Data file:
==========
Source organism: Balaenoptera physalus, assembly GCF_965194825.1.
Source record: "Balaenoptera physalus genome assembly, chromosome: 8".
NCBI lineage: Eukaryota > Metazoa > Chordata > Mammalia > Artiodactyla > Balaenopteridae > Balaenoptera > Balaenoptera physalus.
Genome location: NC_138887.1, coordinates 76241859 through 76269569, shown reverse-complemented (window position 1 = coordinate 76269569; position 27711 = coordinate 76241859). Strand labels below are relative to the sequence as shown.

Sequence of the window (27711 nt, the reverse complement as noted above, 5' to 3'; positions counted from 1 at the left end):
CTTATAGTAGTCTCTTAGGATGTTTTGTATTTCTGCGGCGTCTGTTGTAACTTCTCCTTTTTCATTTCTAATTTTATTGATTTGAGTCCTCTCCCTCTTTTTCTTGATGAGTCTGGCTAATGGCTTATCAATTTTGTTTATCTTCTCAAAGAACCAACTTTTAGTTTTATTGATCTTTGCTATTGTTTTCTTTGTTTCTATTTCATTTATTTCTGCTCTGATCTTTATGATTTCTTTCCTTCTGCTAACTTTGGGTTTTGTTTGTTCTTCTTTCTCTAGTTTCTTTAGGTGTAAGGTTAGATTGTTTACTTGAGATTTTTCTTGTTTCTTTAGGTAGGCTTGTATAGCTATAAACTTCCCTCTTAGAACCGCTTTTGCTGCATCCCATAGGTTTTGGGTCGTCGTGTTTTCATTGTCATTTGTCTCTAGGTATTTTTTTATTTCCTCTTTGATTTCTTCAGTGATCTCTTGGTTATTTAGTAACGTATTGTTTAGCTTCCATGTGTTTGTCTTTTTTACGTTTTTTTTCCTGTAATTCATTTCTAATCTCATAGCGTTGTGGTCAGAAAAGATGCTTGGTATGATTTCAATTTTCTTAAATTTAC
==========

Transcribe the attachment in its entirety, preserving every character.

Source organism: Balaenoptera physalus, assembly GCF_965194825.1.
Source record: "Balaenoptera physalus genome assembly, chromosome: 8".
NCBI lineage: Eukaryota > Metazoa > Chordata > Mammalia > Artiodactyla > Balaenopteridae > Balaenoptera > Balaenoptera physalus.
Genome location: NC_138887.1, coordinates 76241859 through 76269569, shown reverse-complemented (window position 1 = coordinate 76269569; position 27711 = coordinate 76241859). Strand labels below are relative to the sequence as shown.

Sequence of the window (27711 nt, the reverse complement as noted above, 5' to 3'; positions counted from 1 at the left end):
CTTATAGTAGTCTCTTAGGATGTTTTGTATTTCTGCGGCGTCTGTTGTAACTTCTCCTTTTTCATTTCTAATTTTATTGATTTGAGTCCTCTCCCTCTTTTTCTTGATGAGTCTGGCTAATGGCTTATCAATTTTGTTTATCTTCTCAAAGAACCAACTTTTAGTTTTATTGATCTTTGCTATTGTTTTCTTTGTTTCTATTTCATTTATTTCTGCTCTGATCTTTATGATTTCTTTCCTTCTGCTAACTTTGGGTTTTGTTTGTTCTTCTTTCTCTAGTTTCTTTAGGTGTAAGGTTAGATTGTTTACTTGAGATTTTTCTTGTTTCTTTAGGTAGGCTTGTATAGCTATAAACTTCCCTCTTAGAACCGCTTTTGCTGCATCCCATAGGTTTTGGGTCGTCGTGTTTTCATTGTCATTTGTCTCTAGGTATTTTTTTATTTCCTCTTTGATTTCTTCAGTGATCTCTTGGTTATTTAGTAACGTATTGTTTAGCTTCCATGTGTTTGTCTTTTTTACGTTTTTTTTCCTGTAATTCATTTCTAATCTCATAGCGTTGTGGTCAGAAAAGATGCTTGGTATGATTTCAATTTTCTTAAATTTAC